Mass. delegation not jumping on SALT bandwagon

Politics of the tax deduction are tricky for Democrats

MASSACHUSETTS WAS ONE of the states most affected when the Republican-controlled Congress in 2017 capped a tax break that allowed people to deduct their state income and local property tax payments on their federal taxes. 

The so-called SALT (for state and local tax) deduction, previously unlimited, was capped at $10,000. The cap saved the federal government some $90 billion, with the bulk of the savings coming at the expense of taxpayers in a relatively small group of states, including New York, Connecticut, California, New Jersey, and Massachusetts.

 Now, as President Biden pushes for a $2 trillion infrastructure plan, some members of the now Democratic-controlled Congress have formed a SALT caucus and are threatening to vote against the plan unless the cap is repealed. “No SALT, no deal,” said Rep. Tom Suozzi, a Democrat from New York. “This is existential for my state.”

 But here in Massachusetts the congressional delegation appears to be staying out of the fray. No members of the delegation have joined the SALT caucus so far and there seems to be little appetite for playing hardball with the president, despite the potential benefits for many of their constituents.

 Rep. Ayanna Pressley, in comments to the New England Council last week, cautioned her colleagues to look at the big picture and not let the push for SALT jeopardize the infrastructure bill.

 “I think taking this red line is really losing sight of the broader package and the big fights,“ Pressley said. “There are so many critical investments in this bill that the people that we represent need.”

A spokesperson for Rep. Lori Trahan said in an email that the congresswoman supports eliminating the cap but did not explain why she has not joined the SALT caucus. Several other members of the congressional delegation did not respond to requests for comment.

 The politics of SALT are tricky. While the SALT deduction benefits a wide swath of taxpayers across many states, the biggest beneficiaries tend to be wealthy people with big homes who pay a lot of state income and property tax. The Institute on Taxation and Economic Policy estimates the richest 5 percent would receive 85 percent of the benefits if the SALT cap is eliminated.

 President Trump and Republicans capped the deduction in 2017 to help pay for tax breaks for others, including corporations. Many Democrats are convinced the GOP backed the SALT cap because its financial impact falls hardest on residents of blue states with higher tax rates.

 That’s why the issue is a tough one for Democrats now. Many Democrats from blue states want to restore the tax break to help their constituents, but that approach runs counter to the belief held by many in the Democratic Party that the wealthy shouldn’t be receiving any tax breaks.

Meet the Author

Bruce Mohl

Editor, CommonWealth

About Bruce Mohl

Bruce Mohl is the editor of CommonWealth magazine. Bruce came to CommonWealth from the Boston Globe, where he spent nearly 30 years in a wide variety of positions covering business and politics. He covered the Massachusetts State House and served as the Globe’s State House bureau chief in the late 1980s. He also reported for the Globe’s Spotlight Team, winning a Loeb award in 1992 for coverage of conflicts of interest in the state’s pension system. He served as the Globe’s political editor in 1994 and went on to cover consumer issues for the newspaper. At CommonWealth, Bruce helped launch the magazine’s website and has written about a wide range of issues with a special focus on politics, tax policy, energy, and gambling. Bruce is a graduate of Ohio Wesleyan University and the Fletcher School of Law and Diplomacy at Tufts University. He lives in Dorchester.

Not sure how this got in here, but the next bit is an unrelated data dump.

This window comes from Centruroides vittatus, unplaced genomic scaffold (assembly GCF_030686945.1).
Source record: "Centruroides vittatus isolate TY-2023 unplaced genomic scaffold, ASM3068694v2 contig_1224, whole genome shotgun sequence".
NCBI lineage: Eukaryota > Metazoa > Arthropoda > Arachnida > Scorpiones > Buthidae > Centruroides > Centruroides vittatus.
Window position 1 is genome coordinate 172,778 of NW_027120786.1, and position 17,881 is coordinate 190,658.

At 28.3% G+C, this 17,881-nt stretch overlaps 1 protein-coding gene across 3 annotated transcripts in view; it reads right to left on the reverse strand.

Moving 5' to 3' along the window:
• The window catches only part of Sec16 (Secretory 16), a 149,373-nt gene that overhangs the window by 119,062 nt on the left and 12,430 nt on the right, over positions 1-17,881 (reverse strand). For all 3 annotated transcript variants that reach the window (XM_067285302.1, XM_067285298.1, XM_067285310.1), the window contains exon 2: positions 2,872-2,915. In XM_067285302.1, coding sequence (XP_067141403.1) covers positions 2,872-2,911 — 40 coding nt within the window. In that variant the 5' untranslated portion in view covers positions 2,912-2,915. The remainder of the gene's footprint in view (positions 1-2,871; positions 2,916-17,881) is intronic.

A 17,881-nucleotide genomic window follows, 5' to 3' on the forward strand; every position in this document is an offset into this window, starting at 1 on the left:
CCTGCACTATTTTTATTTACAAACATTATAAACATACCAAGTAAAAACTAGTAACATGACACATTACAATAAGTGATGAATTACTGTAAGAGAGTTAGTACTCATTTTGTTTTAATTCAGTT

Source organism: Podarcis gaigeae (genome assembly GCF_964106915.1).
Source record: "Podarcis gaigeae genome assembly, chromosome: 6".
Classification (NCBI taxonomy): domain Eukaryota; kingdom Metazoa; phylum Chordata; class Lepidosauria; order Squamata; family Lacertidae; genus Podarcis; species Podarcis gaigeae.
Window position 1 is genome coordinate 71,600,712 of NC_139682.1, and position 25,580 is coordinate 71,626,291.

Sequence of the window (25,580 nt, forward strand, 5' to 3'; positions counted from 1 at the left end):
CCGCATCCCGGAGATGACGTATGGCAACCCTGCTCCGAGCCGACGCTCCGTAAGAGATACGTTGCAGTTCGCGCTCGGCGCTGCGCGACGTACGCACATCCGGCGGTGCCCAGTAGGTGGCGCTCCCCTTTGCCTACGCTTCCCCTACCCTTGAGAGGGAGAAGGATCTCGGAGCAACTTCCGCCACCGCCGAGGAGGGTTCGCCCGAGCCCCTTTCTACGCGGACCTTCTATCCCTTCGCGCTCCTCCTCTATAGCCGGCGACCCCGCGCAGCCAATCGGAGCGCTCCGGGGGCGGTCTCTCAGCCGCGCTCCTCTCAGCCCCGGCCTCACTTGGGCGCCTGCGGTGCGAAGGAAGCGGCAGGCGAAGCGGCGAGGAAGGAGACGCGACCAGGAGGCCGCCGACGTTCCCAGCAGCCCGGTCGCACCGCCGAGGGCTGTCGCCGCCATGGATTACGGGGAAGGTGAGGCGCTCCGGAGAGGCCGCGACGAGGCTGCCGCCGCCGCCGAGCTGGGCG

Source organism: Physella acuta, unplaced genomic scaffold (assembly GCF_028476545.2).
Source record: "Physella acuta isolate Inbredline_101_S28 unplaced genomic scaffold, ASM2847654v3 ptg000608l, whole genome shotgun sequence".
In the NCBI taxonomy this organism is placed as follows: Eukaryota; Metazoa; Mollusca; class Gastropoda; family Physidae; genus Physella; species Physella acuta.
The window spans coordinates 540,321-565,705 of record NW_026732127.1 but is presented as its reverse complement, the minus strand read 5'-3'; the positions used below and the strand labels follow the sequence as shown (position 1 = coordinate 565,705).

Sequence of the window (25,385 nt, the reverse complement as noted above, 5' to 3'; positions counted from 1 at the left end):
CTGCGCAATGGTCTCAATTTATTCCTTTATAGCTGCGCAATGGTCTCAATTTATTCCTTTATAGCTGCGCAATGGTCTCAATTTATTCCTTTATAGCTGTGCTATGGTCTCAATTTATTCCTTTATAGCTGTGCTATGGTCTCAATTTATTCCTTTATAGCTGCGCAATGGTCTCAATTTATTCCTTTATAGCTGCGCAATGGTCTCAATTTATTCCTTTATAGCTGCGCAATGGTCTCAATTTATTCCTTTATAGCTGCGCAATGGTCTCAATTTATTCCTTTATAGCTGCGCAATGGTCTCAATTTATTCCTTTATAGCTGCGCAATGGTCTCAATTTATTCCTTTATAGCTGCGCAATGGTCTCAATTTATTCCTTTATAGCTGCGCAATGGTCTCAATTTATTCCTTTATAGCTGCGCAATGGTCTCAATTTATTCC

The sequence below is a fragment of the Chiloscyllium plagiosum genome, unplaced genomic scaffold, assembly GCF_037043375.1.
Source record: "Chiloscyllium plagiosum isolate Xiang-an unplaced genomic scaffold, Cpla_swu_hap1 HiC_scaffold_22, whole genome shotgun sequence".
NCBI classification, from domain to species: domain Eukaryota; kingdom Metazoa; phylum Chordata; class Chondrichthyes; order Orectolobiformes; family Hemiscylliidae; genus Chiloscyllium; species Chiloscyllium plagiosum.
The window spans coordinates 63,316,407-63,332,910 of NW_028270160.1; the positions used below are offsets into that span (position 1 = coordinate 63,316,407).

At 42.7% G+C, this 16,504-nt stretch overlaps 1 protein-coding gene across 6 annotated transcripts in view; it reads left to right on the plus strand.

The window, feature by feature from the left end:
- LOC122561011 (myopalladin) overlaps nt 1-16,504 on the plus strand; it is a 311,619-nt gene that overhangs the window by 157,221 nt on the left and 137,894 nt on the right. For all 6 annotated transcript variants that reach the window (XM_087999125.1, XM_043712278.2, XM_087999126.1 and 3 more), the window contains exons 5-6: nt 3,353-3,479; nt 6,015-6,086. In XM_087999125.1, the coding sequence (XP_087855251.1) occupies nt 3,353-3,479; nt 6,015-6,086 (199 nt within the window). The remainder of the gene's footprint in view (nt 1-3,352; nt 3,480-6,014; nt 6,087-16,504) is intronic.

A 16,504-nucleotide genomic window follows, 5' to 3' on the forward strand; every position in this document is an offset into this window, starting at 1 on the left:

About Bruce Mohl

Bruce Mohl is the editor of CommonWealth magazine. Bruce came to CommonWealth from the Boston Globe, where he spent nearly 30 years in a wide variety of positions covering business and politics. He covered the Massachusetts State House and served as the Globe’s State House bureau chief in the late 1980s. He also reported for the Globe’s Spotlight Team, winning a Loeb award in 1992 for coverage of conflicts of interest in the state’s pension system. He served as the Globe’s political editor in 1994 and went on to cover consumer issues for the newspaper. At CommonWealth, Bruce helped launch the magazine’s website and has written about a wide range of issues with a special focus on politics, tax policy, energy, and gambling. Bruce is a graduate of Ohio Wesleyan University and the Fletcher School of Law and Diplomacy at Tufts University. He lives in Dorchester.

 New York Rep. Alexandra Ocascio-Cortez is not joining the SALT caucus. “I think it’s just a giveaway to the rich,” she said.

Vermont Sen. Bernie Sanders said he recognizes the difficult politics of SALT, but he said ideals have to trump politics in such situations. “You have got to make it clear which side you are on — and you can’t be on the side of the wealthy and powerful if you’re going to really fight for working families,” he said.